Moving ideas from prototypes to practice. And profits.
Robots that assess brain injuries. Sound waves that deliver drugs. Video games that diagnose cognitive problems.
They may sound more like sci-fi pipe dreams than practical technologies. But in fact, all three of these made-in-Ontario concepts are on the brink of implementation.
All they need is a final round of funding to bring them to market in the form of commercial devices and services that hospitals, doctors and consumers can purchase.
That’s why the Ontario Brain Institute has partnered with the federal government and with industry to create NeuroTech Ontario – an initiative that’s investing $22 million in fast-tracking the commercialization of innovative neuro-technologies.
Why the fast-track treatment? Because the sooner these devices and services get to market, the better life will be for people suffering from a number a brain-related disorders.
And there’s another important reason.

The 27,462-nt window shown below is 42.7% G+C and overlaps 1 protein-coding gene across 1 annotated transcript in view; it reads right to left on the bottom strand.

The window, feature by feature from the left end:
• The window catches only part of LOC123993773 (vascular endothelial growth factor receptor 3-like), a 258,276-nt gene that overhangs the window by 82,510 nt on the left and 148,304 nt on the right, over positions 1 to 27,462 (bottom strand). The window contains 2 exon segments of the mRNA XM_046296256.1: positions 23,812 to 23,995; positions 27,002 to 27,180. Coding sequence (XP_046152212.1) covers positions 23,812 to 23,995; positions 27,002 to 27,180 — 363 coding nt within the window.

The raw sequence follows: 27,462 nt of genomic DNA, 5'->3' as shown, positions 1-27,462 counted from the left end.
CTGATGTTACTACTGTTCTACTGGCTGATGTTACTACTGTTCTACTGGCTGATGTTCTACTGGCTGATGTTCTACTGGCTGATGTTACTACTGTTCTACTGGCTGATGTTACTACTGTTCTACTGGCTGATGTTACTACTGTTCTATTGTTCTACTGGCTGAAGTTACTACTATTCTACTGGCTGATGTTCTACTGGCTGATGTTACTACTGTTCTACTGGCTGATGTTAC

Our province is already a global leader in neuroscience research; NeuroTech Ontario will help make us players in the burgeoning global market for neuroscience products as well. As Ontario entrepreneurs build companies around new solutions like the ones profiled here, they’re also building a “neurotechnology cluster” of industries that will draw investment, and create profits, jobs and expertise. And that’s good for all of us.
Check out the “elevator pitches” on five new technologies the Ontario Brain Institute is helping to get to market.
Deep brain stimulation for Alzheimer’s disease.
Virtual reality technology for brain injury assessment.
Microparticle delivery of drugs to treat complications of cerebral hemorrhage.
An online memory health assessment tool that anyone can use.
Software-based treatment of ADD and ADHD in children.
Click here to see the other projects underway